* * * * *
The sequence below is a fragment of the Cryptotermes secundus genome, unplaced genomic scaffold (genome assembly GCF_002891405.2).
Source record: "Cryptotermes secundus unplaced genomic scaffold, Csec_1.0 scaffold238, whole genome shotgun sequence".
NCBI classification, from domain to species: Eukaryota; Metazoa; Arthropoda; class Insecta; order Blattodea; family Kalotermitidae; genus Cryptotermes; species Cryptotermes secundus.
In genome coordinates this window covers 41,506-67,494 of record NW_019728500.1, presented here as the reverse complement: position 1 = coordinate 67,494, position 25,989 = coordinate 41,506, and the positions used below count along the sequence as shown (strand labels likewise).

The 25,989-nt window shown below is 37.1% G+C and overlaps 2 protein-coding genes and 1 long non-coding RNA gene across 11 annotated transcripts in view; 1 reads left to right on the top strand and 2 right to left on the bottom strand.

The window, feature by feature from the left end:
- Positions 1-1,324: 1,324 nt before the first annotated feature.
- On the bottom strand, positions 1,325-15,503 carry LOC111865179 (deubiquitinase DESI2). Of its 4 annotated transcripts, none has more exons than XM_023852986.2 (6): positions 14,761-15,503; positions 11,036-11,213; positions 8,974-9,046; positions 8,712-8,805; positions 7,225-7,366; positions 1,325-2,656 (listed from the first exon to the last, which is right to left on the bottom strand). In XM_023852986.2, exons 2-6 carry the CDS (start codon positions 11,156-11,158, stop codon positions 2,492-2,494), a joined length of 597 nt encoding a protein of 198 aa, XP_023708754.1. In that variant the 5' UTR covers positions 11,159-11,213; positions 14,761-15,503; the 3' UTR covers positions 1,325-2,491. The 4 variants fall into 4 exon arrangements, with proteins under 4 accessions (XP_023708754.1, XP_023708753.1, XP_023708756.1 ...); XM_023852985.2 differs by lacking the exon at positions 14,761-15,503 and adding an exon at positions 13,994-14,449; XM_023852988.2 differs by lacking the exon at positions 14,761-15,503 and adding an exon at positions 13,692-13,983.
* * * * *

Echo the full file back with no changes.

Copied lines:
The sequence below is a fragment of the Cryptotermes secundus genome, unplaced genomic scaffold (genome assembly GCF_002891405.2).
Source record: "Cryptotermes secundus unplaced genomic scaffold, Csec_1.0 scaffold238, whole genome shotgun sequence".
NCBI classification, from domain to species: Eukaryota; Metazoa; Arthropoda; class Insecta; order Blattodea; family Kalotermitidae; genus Cryptotermes; species Cryptotermes secundus.
In genome coordinates this window covers 41,506-67,494 of record NW_019728500.1, presented here as the reverse complement: position 1 = coordinate 67,494, position 25,989 = coordinate 41,506, and the positions used below count along the sequence as shown (strand labels likewise).

The 25,989-nt window shown below is 37.1% G+C and overlaps 2 protein-coding genes and 1 long non-coding RNA gene across 11 annotated transcripts in view; 1 reads left to right on the top strand and 2 right to left on the bottom strand.

The window, feature by feature from the left end:
- Positions 1-1,324: 1,324 nt before the first annotated feature.
- On the bottom strand, positions 1,325-15,503 carry LOC111865179 (deubiquitinase DESI2). Of its 4 annotated transcripts, none has more exons than XM_023852986.2 (6): positions 14,761-15,503; positions 11,036-11,213; positions 8,974-9,046; positions 8,712-8,805; positions 7,225-7,366; positions 1,325-2,656 (listed from the first exon to the last, which is right to left on the bottom strand). In XM_023852986.2, exons 2-6 carry the CDS (start codon positions 11,156-11,158, stop codon positions 2,492-2,494), a joined length of 597 nt encoding a protein of 198 aa, XP_023708754.1. In that variant the 5' UTR covers positions 11,159-11,213; positions 14,761-15,503; the 3' UTR covers positions 1,325-2,491. The 4 variants fall into 4 exon arrangements, with proteins under 4 accessions (XP_023708754.1, XP_023708753.1, XP_023708756.1 ...); XM_023852985.2 differs by lacking the exon at positions 14,761-15,503 and adding an exon at positions 13,994-14,449; XM_023852988.2 differs by lacking the exon at positions 14,761-15,503 and adding an exon at positions 13,692-13,983.